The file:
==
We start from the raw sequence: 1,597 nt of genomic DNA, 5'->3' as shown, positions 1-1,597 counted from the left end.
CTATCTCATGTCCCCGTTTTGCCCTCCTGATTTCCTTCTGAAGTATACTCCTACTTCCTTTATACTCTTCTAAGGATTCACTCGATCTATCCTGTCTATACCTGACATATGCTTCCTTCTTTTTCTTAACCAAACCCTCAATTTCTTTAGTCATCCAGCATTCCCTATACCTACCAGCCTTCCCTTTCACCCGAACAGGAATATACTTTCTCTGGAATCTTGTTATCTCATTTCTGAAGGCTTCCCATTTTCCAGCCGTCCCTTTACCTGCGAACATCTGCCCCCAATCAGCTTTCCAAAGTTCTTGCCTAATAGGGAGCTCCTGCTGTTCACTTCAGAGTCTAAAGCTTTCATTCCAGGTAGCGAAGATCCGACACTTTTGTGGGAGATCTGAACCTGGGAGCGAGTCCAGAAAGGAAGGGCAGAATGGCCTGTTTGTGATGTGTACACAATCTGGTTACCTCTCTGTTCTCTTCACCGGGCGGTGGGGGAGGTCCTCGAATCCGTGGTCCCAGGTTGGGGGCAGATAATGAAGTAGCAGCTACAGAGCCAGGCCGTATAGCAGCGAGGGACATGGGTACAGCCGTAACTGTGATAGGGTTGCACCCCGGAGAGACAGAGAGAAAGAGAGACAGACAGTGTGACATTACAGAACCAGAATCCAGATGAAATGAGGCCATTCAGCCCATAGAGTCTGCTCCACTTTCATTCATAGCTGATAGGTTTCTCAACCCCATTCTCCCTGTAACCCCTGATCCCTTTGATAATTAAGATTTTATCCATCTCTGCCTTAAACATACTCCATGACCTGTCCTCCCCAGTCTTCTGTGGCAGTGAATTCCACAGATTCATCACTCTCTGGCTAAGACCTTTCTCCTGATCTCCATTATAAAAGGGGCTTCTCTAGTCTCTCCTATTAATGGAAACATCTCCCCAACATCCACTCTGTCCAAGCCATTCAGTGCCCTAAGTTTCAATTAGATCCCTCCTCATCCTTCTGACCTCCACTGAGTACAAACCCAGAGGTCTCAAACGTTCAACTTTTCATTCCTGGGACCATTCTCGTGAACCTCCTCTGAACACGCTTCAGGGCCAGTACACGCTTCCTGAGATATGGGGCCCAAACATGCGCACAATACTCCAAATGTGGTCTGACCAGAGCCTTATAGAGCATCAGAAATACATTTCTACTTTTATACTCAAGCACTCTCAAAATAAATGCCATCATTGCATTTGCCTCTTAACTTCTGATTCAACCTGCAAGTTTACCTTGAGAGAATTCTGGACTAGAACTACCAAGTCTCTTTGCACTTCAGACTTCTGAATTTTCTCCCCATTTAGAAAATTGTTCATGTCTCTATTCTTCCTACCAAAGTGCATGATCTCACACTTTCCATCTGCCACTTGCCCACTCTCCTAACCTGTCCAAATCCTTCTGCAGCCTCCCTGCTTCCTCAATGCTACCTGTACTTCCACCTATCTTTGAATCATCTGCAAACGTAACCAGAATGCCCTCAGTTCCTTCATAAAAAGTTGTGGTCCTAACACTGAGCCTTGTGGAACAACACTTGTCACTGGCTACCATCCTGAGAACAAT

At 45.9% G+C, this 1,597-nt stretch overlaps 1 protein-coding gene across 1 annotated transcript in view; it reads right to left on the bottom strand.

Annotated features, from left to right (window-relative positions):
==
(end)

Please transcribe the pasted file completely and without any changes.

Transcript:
We start from the raw sequence: 1,597 nt of genomic DNA, 5'->3' as shown, positions 1-1,597 counted from the left end.
CTATCTCATGTCCCCGTTTTGCCCTCCTGATTTCCTTCTGAAGTATACTCCTACTTCCTTTATACTCTTCTAAGGATTCACTCGATCTATCCTGTCTATACCTGACATATGCTTCCTTCTTTTTCTTAACCAAACCCTCAATTTCTTTAGTCATCCAGCATTCCCTATACCTACCAGCCTTCCCTTTCACCCGAACAGGAATATACTTTCTCTGGAATCTTGTTATCTCATTTCTGAAGGCTTCCCATTTTCCAGCCGTCCCTTTACCTGCGAACATCTGCCCCCAATCAGCTTTCCAAAGTTCTTGCCTAATAGGGAGCTCCTGCTGTTCACTTCAGAGTCTAAAGCTTTCATTCCAGGTAGCGAAGATCCGACACTTTTGTGGGAGATCTGAACCTGGGAGCGAGTCCAGAAAGGAAGGGCAGAATGGCCTGTTTGTGATGTGTACACAATCTGGTTACCTCTCTGTTCTCTTCACCGGGCGGTGGGGGAGGTCCTCGAATCCGTGGTCCCAGGTTGGGGGCAGATAATGAAGTAGCAGCTACAGAGCCAGGCCGTATAGCAGCGAGGGACATGGGTACAGCCGTAACTGTGATAGGGTTGCACCCCGGAGAGACAGAGAGAAAGAGAGACAGACAGTGTGACATTACAGAACCAGAATCCAGATGAAATGAGGCCATTCAGCCCATAGAGTCTGCTCCACTTTCATTCATAGCTGATAGGTTTCTCAACCCCATTCTCCCTGTAACCCCTGATCCCTTTGATAATTAAGATTTTATCCATCTCTGCCTTAAACATACTCCATGACCTGTCCTCCCCAGTCTTCTGTGGCAGTGAATTCCACAGATTCATCACTCTCTGGCTAAGACCTTTCTCCTGATCTCCATTATAAAAGGGGCTTCTCTAGTCTCTCCTATTAATGGAAACATCTCCCCAACATCCACTCTGTCCAAGCCATTCAGTGCCCTAAGTTTCAATTAGATCCCTCCTCATCCTTCTGACCTCCACTGAGTACAAACCCAGAGGTCTCAAACGTTCAACTTTTCATTCCTGGGACCATTCTCGTGAACCTCCTCTGAACACGCTTCAGGGCCAGTACACGCTTCCTGAGATATGGGGCCCAAACATGCGCACAATACTCCAAATGTGGTCTGACCAGAGCCTTATAGAGCATCAGAAATACATTTCTACTTTTATACTCAAGCACTCTCAAAATAAATGCCATCATTGCATTTGCCTCTTAACTTCTGATTCAACCTGCAAGTTTACCTTGAGAGAATTCTGGACTAGAACTACCAAGTCTCTTTGCACTTCAGACTTCTGAATTTTCTCCCCATTTAGAAAATTGTTCATGTCTCTATTCTTCCTACCAAAGTGCATGATCTCACACTTTCCATCTGCCACTTGCCCACTCTCCTAACCTGTCCAAATCCTTCTGCAGCCTCCCTGCTTCCTCAATGCTACCTGTACTTCCACCTATCTTTGAATCATCTGCAAACGTAACCAGAATGCCCTCAGTTCCTTCATAAAAAGTTGTGGTCCTAACACTGAGCCTTGTGGAACAACACTTGTCACTGGCTACCATCCTGAGAACAAT

At 45.9% G+C, this 1,597-nt stretch overlaps 1 protein-coding gene across 1 annotated transcript in view; it reads right to left on the bottom strand.

Annotated features, from left to right (window-relative positions):